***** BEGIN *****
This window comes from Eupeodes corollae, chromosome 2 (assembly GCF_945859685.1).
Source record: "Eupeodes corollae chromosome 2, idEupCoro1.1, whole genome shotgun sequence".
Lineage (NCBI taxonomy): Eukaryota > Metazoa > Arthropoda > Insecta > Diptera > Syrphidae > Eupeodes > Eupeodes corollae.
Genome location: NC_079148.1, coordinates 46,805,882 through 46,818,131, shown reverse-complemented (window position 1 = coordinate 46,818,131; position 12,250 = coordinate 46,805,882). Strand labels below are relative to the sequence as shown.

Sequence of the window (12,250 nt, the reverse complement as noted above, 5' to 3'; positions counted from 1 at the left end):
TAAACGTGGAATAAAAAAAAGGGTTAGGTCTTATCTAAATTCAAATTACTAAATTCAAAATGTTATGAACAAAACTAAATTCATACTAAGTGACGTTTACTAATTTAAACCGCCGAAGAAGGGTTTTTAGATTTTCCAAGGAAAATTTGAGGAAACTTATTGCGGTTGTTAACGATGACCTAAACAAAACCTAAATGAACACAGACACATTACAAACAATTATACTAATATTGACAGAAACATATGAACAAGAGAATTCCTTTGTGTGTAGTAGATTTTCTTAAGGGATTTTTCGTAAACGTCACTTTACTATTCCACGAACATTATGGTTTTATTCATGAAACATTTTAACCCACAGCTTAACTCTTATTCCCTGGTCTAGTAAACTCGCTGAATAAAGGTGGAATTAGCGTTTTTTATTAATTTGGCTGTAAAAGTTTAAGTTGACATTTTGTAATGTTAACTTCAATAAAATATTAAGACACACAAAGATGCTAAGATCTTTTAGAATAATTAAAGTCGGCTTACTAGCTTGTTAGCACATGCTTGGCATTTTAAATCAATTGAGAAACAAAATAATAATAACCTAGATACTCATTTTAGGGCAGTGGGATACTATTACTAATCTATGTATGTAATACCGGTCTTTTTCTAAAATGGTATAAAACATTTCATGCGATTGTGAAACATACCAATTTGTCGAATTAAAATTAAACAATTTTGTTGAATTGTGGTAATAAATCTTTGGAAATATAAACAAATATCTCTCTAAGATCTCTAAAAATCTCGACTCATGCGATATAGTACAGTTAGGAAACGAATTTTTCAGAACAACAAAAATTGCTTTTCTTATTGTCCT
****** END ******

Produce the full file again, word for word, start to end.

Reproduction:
This window comes from Eupeodes corollae, chromosome 2 (assembly GCF_945859685.1).
Source record: "Eupeodes corollae chromosome 2, idEupCoro1.1, whole genome shotgun sequence".
Lineage (NCBI taxonomy): Eukaryota > Metazoa > Arthropoda > Insecta > Diptera > Syrphidae > Eupeodes > Eupeodes corollae.
Genome location: NC_079148.1, coordinates 46,805,882 through 46,818,131, shown reverse-complemented (window position 1 = coordinate 46,818,131; position 12,250 = coordinate 46,805,882). Strand labels below are relative to the sequence as shown.

Sequence of the window (12,250 nt, the reverse complement as noted above, 5' to 3'; positions counted from 1 at the left end):
TAAACGTGGAATAAAAAAAAGGGTTAGGTCTTATCTAAATTCAAATTACTAAATTCAAAATGTTATGAACAAAACTAAATTCATACTAAGTGACGTTTACTAATTTAAACCGCCGAAGAAGGGTTTTTAGATTTTCCAAGGAAAATTTGAGGAAACTTATTGCGGTTGTTAACGATGACCTAAACAAAACCTAAATGAACACAGACACATTACAAACAATTATACTAATATTGACAGAAACATATGAACAAGAGAATTCCTTTGTGTGTAGTAGATTTTCTTAAGGGATTTTTCGTAAACGTCACTTTACTATTCCACGAACATTATGGTTTTATTCATGAAACATTTTAACCCACAGCTTAACTCTTATTCCCTGGTCTAGTAAACTCGCTGAATAAAGGTGGAATTAGCGTTTTTTATTAATTTGGCTGTAAAAGTTTAAGTTGACATTTTGTAATGTTAACTTCAATAAAATATTAAGACACACAAAGATGCTAAGATCTTTTAGAATAATTAAAGTCGGCTTACTAGCTTGTTAGCACATGCTTGGCATTTTAAATCAATTGAGAAACAAAATAATAATAACCTAGATACTCATTTTAGGGCAGTGGGATACTATTACTAATCTATGTATGTAATACCGGTCTTTTTCTAAAATGGTATAAAACATTTCATGCGATTGTGAAACATACCAATTTGTCGAATTAAAATTAAACAATTTTGTTGAATTGTGGTAATAAATCTTTGGAAATATAAACAAATATCTCTCTAAGATCTCTAAAAATCTCGACTCATGCGATATAGTACAGTTAGGAAACGAATTTTTCAGAACAACAAAAATTGCTTTTCTTATTGTCCT